Plant-soil feedbacks contribute to stability of historical vegetation shifts induced by reindeer.

Dagmar Egelkraut, Paul Kardol, Jonathan R. De Long, Johan Olofsson

Herbivores can have large impacts on the composition and functioning of plant communities, and may even drive the vegetation towards a different state.

For example, we know that grazing by reindeer can result in a shift from relatively unproductive dwarf shrub vegetation to a more nutrient rich vegetation type dominated by herbaceous plants.

Historical milking grounds (HMGs) show a strikingly different vegetation type, even a century after they were last used for reindeer herding.
Historical milking grounds (HMGs) show a strikingly different vegetation type, even a century after they were last used for reindeer herding.

However, how stable such changes are over longer timescales is often difficult to determine. We studied so-called historical milking grounds (HMGs) in northern Sweden: these are old reindeer herding sites that were subject to high numbers of reindeer for many centuries, up to a century ago. The high reindeer concentrations in the past caused the vegetation to shift locally to small meadow-like patches which are still clearly discernible in the otherwise heath-and shrub dominated tundra, a century after their active use.

These sites provide an excellent place to ask why the vegetation remained so stable over time.

One possible mechanism is the interaction with the biotic and abiotic components of the soil. For example, sometimes the associated soil biota, such as mycorrhizal fungi, are most beneficial for the current plants growing in it. This would make it harder for other plant species to invade, and thus help stabilize the current vegetation.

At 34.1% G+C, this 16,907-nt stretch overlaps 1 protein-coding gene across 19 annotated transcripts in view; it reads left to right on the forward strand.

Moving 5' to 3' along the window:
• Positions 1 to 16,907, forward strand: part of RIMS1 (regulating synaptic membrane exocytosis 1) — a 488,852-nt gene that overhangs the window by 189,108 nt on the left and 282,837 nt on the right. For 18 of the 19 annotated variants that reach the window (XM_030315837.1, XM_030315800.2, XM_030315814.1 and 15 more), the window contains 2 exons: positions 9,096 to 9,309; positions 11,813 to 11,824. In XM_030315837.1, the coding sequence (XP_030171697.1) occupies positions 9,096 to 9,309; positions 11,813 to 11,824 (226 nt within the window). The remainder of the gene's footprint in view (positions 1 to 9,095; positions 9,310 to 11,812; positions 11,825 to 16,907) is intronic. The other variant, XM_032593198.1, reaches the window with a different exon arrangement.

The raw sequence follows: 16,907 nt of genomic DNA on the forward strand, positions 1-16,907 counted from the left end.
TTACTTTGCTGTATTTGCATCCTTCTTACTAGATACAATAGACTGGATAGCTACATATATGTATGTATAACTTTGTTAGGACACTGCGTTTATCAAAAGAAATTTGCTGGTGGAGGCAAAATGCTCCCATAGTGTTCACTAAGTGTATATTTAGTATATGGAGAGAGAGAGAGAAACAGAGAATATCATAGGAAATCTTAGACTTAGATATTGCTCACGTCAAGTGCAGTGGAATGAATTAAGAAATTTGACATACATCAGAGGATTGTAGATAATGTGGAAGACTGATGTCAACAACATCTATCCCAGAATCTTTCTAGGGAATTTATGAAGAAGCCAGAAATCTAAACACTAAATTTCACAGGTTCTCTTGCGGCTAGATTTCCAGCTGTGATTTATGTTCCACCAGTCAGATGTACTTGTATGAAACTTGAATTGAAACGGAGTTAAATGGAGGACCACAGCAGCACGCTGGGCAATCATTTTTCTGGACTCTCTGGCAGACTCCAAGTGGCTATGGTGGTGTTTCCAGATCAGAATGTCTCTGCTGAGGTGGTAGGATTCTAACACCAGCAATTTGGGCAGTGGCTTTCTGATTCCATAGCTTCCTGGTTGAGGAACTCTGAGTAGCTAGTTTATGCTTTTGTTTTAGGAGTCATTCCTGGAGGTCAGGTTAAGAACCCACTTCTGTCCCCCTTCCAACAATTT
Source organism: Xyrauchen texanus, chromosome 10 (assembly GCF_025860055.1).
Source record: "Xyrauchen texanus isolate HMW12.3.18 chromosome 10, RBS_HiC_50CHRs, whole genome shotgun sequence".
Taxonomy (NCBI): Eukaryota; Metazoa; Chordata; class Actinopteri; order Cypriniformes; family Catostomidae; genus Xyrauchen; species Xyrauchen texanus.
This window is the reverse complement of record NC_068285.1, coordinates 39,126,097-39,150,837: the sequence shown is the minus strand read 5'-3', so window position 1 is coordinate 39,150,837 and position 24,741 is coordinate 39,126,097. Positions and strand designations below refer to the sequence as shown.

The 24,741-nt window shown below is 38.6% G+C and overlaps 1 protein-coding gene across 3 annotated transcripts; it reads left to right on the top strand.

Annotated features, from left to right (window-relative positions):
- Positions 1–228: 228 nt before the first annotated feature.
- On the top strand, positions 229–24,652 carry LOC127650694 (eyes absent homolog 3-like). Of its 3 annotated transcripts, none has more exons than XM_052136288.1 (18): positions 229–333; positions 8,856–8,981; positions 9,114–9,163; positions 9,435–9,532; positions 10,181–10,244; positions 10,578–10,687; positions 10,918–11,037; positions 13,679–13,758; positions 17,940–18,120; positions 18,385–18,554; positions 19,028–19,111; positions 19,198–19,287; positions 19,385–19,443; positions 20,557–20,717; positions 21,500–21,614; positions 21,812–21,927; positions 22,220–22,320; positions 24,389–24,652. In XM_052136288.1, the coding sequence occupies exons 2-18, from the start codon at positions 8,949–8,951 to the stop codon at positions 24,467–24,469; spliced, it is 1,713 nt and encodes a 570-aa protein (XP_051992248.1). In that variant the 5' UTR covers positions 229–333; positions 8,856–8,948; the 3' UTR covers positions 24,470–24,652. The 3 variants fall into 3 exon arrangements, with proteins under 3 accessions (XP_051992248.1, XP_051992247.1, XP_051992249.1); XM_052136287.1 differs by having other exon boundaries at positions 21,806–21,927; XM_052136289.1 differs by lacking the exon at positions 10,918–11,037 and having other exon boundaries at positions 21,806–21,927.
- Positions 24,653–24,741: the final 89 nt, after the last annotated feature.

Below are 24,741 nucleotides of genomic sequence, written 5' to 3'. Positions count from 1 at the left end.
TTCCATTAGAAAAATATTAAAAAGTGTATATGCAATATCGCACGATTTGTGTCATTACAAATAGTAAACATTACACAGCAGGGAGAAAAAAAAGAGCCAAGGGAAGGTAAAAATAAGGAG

We tested this assumption by growing seedlings representative of both HMG vegetation and control vegetation in soils from HMGs and control sites, in a climate chamber. By sterilizing the soils, we could separate the biotic from abiotic drivers, to try and understand the different growth responses of plants in different soils.

We found that, although both the typical control- and HMG plant species grew well in HMG soils due to the increased nutrient availability, the microorganisms in the HMG soil provided an additional benefit for the typical HMG plant species. This was mostly the case when soils from nutrient poor habitats (heath) were considered.

In summary, we conclude that positive interactions between plants, soils and soil organisms can explain the long-term stability of vegetation shifts that were caused by reindeer many centuries ago.

Read the paper in full here.

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